Also found in: Acronyms.
1. A phrase used to underscore or conclude one's argument about someone or something. I just don't think Don is the most reliable choice for the job. I mean, he was late almost every day this week—enough said.
2. A phrase used to indicate agreement with what someone else has said. A: "I just don't think Don is the most reliable choice for the job. I mean, he was late almost every day this week." B: "Enough said."
Say no more; also, I agree completely. For example, She didn't even bother to call-enough said? or You'll bring the wine-enough said. [Mid-1800s]
enough saidthere is no need to say more; all is understood.
eˌnough ˈsaidused to say that you understand a situation and there is no need to say any more: ‘He’s a politician, remember.’ ‘Enough said.’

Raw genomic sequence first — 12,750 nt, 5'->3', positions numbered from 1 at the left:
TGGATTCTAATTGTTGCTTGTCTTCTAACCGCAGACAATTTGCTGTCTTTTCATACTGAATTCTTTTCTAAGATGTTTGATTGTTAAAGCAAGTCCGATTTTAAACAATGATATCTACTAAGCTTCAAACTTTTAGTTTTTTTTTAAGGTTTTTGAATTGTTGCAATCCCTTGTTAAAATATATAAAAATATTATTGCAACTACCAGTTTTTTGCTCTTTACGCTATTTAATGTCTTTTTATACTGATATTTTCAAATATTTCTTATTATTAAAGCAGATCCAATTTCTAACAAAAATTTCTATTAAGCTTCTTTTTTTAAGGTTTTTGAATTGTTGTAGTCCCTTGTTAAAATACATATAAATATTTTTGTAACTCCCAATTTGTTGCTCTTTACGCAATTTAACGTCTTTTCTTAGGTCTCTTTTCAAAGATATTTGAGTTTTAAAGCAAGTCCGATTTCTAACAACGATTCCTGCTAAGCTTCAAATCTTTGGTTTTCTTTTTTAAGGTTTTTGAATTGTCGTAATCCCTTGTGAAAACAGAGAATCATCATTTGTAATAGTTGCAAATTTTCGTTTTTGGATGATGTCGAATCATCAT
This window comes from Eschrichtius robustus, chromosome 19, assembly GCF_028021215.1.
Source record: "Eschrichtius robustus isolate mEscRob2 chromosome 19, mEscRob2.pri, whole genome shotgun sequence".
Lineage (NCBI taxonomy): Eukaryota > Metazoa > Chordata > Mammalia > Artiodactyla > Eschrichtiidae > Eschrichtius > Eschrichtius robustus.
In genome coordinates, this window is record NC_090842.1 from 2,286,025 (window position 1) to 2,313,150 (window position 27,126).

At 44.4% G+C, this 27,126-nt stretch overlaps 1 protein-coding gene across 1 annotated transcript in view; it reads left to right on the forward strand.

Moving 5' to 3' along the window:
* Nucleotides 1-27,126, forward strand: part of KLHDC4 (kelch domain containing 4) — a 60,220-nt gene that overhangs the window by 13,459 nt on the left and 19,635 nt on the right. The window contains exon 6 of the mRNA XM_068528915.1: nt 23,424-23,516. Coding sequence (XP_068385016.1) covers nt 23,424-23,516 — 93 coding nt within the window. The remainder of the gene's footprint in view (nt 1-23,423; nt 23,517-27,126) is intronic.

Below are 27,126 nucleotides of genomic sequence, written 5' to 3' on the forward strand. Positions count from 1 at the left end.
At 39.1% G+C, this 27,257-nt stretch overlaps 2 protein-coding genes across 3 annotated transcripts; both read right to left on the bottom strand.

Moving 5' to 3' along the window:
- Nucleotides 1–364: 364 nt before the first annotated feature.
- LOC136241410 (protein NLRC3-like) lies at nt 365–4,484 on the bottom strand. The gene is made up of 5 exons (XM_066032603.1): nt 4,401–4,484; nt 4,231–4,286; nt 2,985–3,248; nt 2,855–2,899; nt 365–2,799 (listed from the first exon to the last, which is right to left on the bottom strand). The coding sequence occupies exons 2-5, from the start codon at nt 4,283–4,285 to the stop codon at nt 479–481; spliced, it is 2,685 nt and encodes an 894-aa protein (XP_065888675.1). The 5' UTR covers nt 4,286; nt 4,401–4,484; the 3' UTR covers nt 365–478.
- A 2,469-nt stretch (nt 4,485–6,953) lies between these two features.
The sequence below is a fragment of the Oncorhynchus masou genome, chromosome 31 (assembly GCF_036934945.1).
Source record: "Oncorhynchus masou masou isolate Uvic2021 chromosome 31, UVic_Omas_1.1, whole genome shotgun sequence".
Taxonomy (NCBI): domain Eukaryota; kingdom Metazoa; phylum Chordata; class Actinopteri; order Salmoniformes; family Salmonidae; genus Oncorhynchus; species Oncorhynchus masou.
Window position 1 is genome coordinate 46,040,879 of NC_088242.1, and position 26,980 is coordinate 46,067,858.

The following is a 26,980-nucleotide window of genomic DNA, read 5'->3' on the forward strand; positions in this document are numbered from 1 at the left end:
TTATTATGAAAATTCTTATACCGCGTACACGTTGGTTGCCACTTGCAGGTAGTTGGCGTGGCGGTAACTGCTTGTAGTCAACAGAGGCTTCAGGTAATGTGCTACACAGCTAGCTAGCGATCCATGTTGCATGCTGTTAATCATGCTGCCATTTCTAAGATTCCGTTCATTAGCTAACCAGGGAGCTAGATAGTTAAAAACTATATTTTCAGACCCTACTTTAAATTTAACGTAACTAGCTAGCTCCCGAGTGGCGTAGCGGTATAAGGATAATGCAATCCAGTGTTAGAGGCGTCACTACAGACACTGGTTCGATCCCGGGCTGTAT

No further amplification is needed. Although Plautus’s Dixi satis (in Rudens, ca. 200 b.c.) has been so translated, the expression in English became current only in the nineteenth century, on both sides of the Atlantic. It was well known enough in America to acquire what Eric Partridge called a “comic perversion,” that is, the variant nuff said, which the OED editors traced back as far as 1840 in a U.S. newspaper. Its most emphatic use appeared in Gertrude Stein’s poem, Enough Said (1935), which in its entirety consists of this expression repeated five times.